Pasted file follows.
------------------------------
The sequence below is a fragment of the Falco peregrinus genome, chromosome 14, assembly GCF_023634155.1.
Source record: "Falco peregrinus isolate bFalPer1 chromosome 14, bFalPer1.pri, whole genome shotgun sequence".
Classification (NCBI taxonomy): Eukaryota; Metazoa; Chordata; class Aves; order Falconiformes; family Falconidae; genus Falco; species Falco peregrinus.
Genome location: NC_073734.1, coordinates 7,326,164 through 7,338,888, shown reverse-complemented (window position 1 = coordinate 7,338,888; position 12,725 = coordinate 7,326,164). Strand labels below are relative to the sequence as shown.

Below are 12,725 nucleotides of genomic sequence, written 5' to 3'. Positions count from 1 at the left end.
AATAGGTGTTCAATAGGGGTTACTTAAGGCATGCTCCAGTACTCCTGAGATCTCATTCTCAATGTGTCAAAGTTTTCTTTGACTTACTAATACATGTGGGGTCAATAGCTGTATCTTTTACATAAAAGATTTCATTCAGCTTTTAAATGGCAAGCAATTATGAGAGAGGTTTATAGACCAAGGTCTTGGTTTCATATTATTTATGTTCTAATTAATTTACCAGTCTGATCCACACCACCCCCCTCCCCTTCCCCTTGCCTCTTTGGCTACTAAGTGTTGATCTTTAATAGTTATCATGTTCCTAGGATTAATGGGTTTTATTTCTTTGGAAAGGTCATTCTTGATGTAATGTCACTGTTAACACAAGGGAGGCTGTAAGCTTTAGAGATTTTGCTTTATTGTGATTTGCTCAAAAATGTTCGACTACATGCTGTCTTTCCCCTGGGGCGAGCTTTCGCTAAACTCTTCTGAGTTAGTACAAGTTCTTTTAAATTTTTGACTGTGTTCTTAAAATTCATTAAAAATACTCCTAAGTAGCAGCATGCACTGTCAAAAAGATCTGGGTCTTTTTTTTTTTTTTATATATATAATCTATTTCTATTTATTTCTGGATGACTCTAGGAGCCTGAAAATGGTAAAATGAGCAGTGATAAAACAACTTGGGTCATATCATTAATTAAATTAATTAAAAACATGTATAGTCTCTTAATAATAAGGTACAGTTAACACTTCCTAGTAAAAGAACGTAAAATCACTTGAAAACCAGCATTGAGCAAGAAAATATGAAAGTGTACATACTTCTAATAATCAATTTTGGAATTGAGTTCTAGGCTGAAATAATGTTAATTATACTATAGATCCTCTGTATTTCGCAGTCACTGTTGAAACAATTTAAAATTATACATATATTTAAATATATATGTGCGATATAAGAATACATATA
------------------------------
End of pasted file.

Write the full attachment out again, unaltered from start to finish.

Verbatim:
The sequence below is a fragment of the Falco peregrinus genome, chromosome 14, assembly GCF_023634155.1.
Source record: "Falco peregrinus isolate bFalPer1 chromosome 14, bFalPer1.pri, whole genome shotgun sequence".
Classification (NCBI taxonomy): Eukaryota; Metazoa; Chordata; class Aves; order Falconiformes; family Falconidae; genus Falco; species Falco peregrinus.
Genome location: NC_073734.1, coordinates 7,326,164 through 7,338,888, shown reverse-complemented (window position 1 = coordinate 7,338,888; position 12,725 = coordinate 7,326,164). Strand labels below are relative to the sequence as shown.

Below are 12,725 nucleotides of genomic sequence, written 5' to 3'. Positions count from 1 at the left end.
AATAGGTGTTCAATAGGGGTTACTTAAGGCATGCTCCAGTACTCCTGAGATCTCATTCTCAATGTGTCAAAGTTTTCTTTGACTTACTAATACATGTGGGGTCAATAGCTGTATCTTTTACATAAAAGATTTCATTCAGCTTTTAAATGGCAAGCAATTATGAGAGAGGTTTATAGACCAAGGTCTTGGTTTCATATTATTTATGTTCTAATTAATTTACCAGTCTGATCCACACCACCCCCCTCCCCTTCCCCTTGCCTCTTTGGCTACTAAGTGTTGATCTTTAATAGTTATCATGTTCCTAGGATTAATGGGTTTTATTTCTTTGGAAAGGTCATTCTTGATGTAATGTCACTGTTAACACAAGGGAGGCTGTAAGCTTTAGAGATTTTGCTTTATTGTGATTTGCTCAAAAATGTTCGACTACATGCTGTCTTTCCCCTGGGGCGAGCTTTCGCTAAACTCTTCTGAGTTAGTACAAGTTCTTTTAAATTTTTGACTGTGTTCTTAAAATTCATTAAAAATACTCCTAAGTAGCAGCATGCACTGTCAAAAAGATCTGGGTCTTTTTTTTTTTTTTATATATATAATCTATTTCTATTTATTTCTGGATGACTCTAGGAGCCTGAAAATGGTAAAATGAGCAGTGATAAAACAACTTGGGTCATATCATTAATTAAATTAATTAAAAACATGTATAGTCTCTTAATAATAAGGTACAGTTAACACTTCCTAGTAAAAGAACGTAAAATCACTTGAAAACCAGCATTGAGCAAGAAAATATGAAAGTGTACATACTTCTAATAATCAATTTTGGAATTGAGTTCTAGGCTGAAATAATGTTAATTATACTATAGATCCTCTGTATTTCGCAGTCACTGTTGAAACAATTTAAAATTATACATATATTTAAATATATATGTGCGATATAAGAATACATATA